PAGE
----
The second large difference is the various mediums of communication in which they are involved. Graphic designers were originally involved in print media such as newspapers and magazines, and are only now expanding into web design. Visual designers, however, have always focused on digital platforms. Their work is not concerned with traditional print media.

Graphic designers are expected to create a unique message for every project that they undertake. This is not a requirement that visual designers follow, however, as they are more concerned with creating a unified voice that will be presented across digital channels.

What are the Requirements for These Careers?

Graphic Designers

The skills that you will need to possess in order to become a graphic designer include proficiency in design softwares such as: Photoshop, Illustrator, InDesign, Affinity Designer, and Affinity Photo.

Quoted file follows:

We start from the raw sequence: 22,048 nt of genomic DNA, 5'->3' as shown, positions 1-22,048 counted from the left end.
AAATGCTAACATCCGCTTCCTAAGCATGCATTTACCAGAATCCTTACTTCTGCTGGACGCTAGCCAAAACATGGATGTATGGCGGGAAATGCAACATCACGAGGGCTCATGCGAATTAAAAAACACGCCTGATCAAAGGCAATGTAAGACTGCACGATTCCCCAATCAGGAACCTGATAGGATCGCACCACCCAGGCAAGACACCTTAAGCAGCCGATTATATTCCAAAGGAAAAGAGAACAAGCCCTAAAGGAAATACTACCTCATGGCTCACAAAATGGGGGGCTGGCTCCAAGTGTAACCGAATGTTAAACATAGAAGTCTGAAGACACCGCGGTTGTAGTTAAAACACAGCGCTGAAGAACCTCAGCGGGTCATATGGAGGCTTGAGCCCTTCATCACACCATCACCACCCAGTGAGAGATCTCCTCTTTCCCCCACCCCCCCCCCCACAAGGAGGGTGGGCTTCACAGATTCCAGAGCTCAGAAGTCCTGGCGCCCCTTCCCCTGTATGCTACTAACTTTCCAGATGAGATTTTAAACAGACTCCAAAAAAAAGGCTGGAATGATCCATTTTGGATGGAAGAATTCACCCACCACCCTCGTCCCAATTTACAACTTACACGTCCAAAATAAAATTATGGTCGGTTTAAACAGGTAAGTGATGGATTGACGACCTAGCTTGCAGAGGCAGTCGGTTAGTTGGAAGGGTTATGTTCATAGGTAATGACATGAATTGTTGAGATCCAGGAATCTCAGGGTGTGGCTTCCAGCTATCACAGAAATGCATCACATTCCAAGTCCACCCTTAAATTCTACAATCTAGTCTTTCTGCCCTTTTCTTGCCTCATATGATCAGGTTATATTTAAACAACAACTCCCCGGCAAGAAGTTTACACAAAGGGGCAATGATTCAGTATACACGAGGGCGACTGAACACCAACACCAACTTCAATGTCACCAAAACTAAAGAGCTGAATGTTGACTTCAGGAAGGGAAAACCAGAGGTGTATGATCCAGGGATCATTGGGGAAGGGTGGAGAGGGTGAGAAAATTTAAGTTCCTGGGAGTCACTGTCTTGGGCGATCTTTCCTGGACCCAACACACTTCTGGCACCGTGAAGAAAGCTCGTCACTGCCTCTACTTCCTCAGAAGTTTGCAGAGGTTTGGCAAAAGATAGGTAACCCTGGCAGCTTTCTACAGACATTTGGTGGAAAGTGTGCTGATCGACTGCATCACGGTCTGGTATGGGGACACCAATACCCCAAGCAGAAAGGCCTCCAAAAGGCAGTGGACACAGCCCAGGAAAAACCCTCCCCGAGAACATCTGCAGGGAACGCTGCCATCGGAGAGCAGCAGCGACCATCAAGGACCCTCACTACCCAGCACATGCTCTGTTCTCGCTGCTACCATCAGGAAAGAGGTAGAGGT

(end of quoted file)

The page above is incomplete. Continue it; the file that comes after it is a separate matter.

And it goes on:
You should also consider pursuing a bachelor’s degree in Graphic Design.

While knowledge of coding is not a requirement, it might prove beneficial if you become involved in aspects of web design. HTML and CSS are popular examples of coding languages that you could learn.

Visual Designers

To become a visual designer, there are a number of university degrees that you could consider studying. Graphic Design, Fine Art, Advertising, and Communications are all fields that you could consider majoring in should you wish to become a visual designer.